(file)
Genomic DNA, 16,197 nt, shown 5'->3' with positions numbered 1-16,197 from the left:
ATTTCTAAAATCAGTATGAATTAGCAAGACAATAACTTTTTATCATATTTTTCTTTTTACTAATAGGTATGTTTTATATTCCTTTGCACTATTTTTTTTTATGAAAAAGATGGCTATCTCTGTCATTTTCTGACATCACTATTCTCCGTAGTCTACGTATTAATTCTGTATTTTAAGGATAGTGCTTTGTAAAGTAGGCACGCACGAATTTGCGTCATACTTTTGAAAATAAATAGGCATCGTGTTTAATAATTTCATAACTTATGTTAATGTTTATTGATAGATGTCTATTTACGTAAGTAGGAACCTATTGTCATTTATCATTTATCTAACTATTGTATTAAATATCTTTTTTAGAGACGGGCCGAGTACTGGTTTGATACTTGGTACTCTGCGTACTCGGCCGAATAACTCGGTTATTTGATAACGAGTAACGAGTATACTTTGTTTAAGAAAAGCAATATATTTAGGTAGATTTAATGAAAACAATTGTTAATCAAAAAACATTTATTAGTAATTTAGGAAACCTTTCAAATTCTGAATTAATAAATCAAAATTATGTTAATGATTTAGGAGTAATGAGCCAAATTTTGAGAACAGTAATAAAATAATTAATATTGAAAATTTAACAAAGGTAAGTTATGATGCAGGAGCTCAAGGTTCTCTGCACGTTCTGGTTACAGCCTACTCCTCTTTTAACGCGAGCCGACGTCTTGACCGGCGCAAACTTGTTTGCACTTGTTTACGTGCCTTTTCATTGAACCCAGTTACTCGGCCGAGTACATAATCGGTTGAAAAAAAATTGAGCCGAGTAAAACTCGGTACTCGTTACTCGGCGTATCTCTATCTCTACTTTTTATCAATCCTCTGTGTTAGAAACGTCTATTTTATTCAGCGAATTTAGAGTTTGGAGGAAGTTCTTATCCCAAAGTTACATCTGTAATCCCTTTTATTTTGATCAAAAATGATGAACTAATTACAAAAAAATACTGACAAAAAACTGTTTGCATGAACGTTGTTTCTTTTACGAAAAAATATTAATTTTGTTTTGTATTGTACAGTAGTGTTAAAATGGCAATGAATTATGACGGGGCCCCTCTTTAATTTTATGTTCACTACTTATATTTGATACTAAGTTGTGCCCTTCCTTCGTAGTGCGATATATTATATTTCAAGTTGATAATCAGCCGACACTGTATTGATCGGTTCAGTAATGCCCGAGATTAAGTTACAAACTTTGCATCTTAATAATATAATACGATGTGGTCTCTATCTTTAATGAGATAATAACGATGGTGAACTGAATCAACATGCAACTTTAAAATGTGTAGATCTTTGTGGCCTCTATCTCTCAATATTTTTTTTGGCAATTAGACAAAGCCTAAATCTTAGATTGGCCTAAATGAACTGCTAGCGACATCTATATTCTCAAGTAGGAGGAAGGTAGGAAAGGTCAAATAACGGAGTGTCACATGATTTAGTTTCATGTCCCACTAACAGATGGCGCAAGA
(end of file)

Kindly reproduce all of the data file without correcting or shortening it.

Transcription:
Genomic DNA, 16,197 nt, shown 5'->3' with positions numbered 1-16,197 from the left:
ATTTCTAAAATCAGTATGAATTAGCAAGACAATAACTTTTTATCATATTTTTCTTTTTACTAATAGGTATGTTTTATATTCCTTTGCACTATTTTTTTTTATGAAAAAGATGGCTATCTCTGTCATTTTCTGACATCACTATTCTCCGTAGTCTACGTATTAATTCTGTATTTTAAGGATAGTGCTTTGTAAAGTAGGCACGCACGAATTTGCGTCATACTTTTGAAAATAAATAGGCATCGTGTTTAATAATTTCATAACTTATGTTAATGTTTATTGATAGATGTCTATTTACGTAAGTAGGAACCTATTGTCATTTATCATTTATCTAACTATTGTATTAAATATCTTTTTTAGAGACGGGCCGAGTACTGGTTTGATACTTGGTACTCTGCGTACTCGGCCGAATAACTCGGTTATTTGATAACGAGTAACGAGTATACTTTGTTTAAGAAAAGCAATATATTTAGGTAGATTTAATGAAAACAATTGTTAATCAAAAAACATTTATTAGTAATTTAGGAAACCTTTCAAATTCTGAATTAATAAATCAAAATTATGTTAATGATTTAGGAGTAATGAGCCAAATTTTGAGAACAGTAATAAAATAATTAATATTGAAAATTTAACAAAGGTAAGTTATGATGCAGGAGCTCAAGGTTCTCTGCACGTTCTGGTTACAGCCTACTCCTCTTTTAACGCGAGCCGACGTCTTGACCGGCGCAAACTTGTTTGCACTTGTTTACGTGCCTTTTCATTGAACCCAGTTACTCGGCCGAGTACATAATCGGTTGAAAAAAAATTGAGCCGAGTAAAACTCGGTACTCGTTACTCGGCGTATCTCTATCTCTACTTTTTATCAATCCTCTGTGTTAGAAACGTCTATTTTATTCAGCGAATTTAGAGTTTGGAGGAAGTTCTTATCCCAAAGTTACATCTGTAATCCCTTTTATTTTGATCAAAAATGATGAACTAATTACAAAAAAATACTGACAAAAAACTGTTTGCATGAACGTTGTTTCTTTTACGAAAAAATATTAATTTTGTTTTGTATTGTACAGTAGTGTTAAAATGGCAATGAATTATGACGGGGCCCCTCTTTAATTTTATGTTCACTACTTATATTTGATACTAAGTTGTGCCCTTCCTTCGTAGTGCGATATATTATATTTCAAGTTGATAATCAGCCGACACTGTATTGATCGGTTCAGTAATGCCCGAGATTAAGTTACAAACTTTGCATCTTAATAATATAATACGATGTGGTCTCTATCTTTAATGAGATAATAACGATGGTGAACTGAATCAACATGCAACTTTAAAATGTGTAGATCTTTGTGGCCTCTATCTCTCAATATTTTTTTTGGCAATTAGACAAAGCCTAAATCTTAGATTGGCCTAAATGAACTGCTAGCGACATCTATATTCTCAAGTAGGAGGAAGGTAGGAAAGGTCAAATAACGGAGTGTCACATGATTTAGTTTCATGTCCCACTAACAGATGGCGCAAGA